That is the difference between the 4 and 5 pipe system, the 4 pipe just pushes warm air out slow to defrost. The 5 pipe system you put the other pipe near a source of heat and it draws air through it instead of pushing air outside by way of a deflector valve.

    I measured the current at 24 volts was 2 amps 48 watts started to steam in about 10 min. The only reason I considered it because I have very hard water with a softener but I still get a lot of scale in my humidifier. When running the HRV it will dry out the house in the winter in my area. The condensate will have no minerals. I was suprised how quick I could boil the water off 1 gal'n took less than an hour that is 48 watt hours. I can't remember if I bumped it up to 24 volt when I tested but I will use those values

    Its just another process I considered Homeseer could do, but I'm not that desperate at this time, I have enough to figure out. When I switch to solar it could be a deal breaker.
    The house is sealed very tight and is the reason for the HRV. The building code requires it because of air quality in the winter with the increased building envelope seal.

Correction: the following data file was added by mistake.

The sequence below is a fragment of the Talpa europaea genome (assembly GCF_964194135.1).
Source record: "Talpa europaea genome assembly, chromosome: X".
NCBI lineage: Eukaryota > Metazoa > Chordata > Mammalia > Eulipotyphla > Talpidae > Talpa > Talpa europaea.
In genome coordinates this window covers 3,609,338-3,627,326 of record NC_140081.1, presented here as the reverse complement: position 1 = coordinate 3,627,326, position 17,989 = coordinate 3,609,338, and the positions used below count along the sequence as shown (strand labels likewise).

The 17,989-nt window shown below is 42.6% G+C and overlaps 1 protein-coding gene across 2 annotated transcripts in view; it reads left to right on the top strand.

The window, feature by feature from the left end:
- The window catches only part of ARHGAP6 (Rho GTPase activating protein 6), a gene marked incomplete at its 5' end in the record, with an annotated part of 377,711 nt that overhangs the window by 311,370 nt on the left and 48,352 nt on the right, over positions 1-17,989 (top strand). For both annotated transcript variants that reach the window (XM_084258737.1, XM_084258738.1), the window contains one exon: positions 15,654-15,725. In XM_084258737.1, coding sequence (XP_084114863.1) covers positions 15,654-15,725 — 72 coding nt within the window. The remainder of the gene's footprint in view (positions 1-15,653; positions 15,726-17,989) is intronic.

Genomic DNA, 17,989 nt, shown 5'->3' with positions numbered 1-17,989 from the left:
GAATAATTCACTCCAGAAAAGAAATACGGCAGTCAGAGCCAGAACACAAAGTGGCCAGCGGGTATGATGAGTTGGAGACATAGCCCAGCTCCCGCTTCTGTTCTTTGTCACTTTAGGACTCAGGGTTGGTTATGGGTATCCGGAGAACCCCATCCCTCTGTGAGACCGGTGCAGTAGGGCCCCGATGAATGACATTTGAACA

Leave a comment:


  • S-F
    replied
    Seems to me that using a heat pad to reintroduce your condensate to the house in the winter isn't a good idea. Why not get an ERV instead of an HRV? It will probably cost more to run the heat pad than you will save with the heat recovery. If you have low humidity in your house your house is excessively leaky and probably doesn't warrant either device.

    Air seal your house so you save energy. Then the HRV will be necessary to, among other things, remove the excess moisture.

    Leave a comment:


  • Daggy67
    replied
    I'll take that into consideration and it is a learning process and I will get better at it. I'm glad some people have an interest in this same en devour and we can work the problems out and share best practices.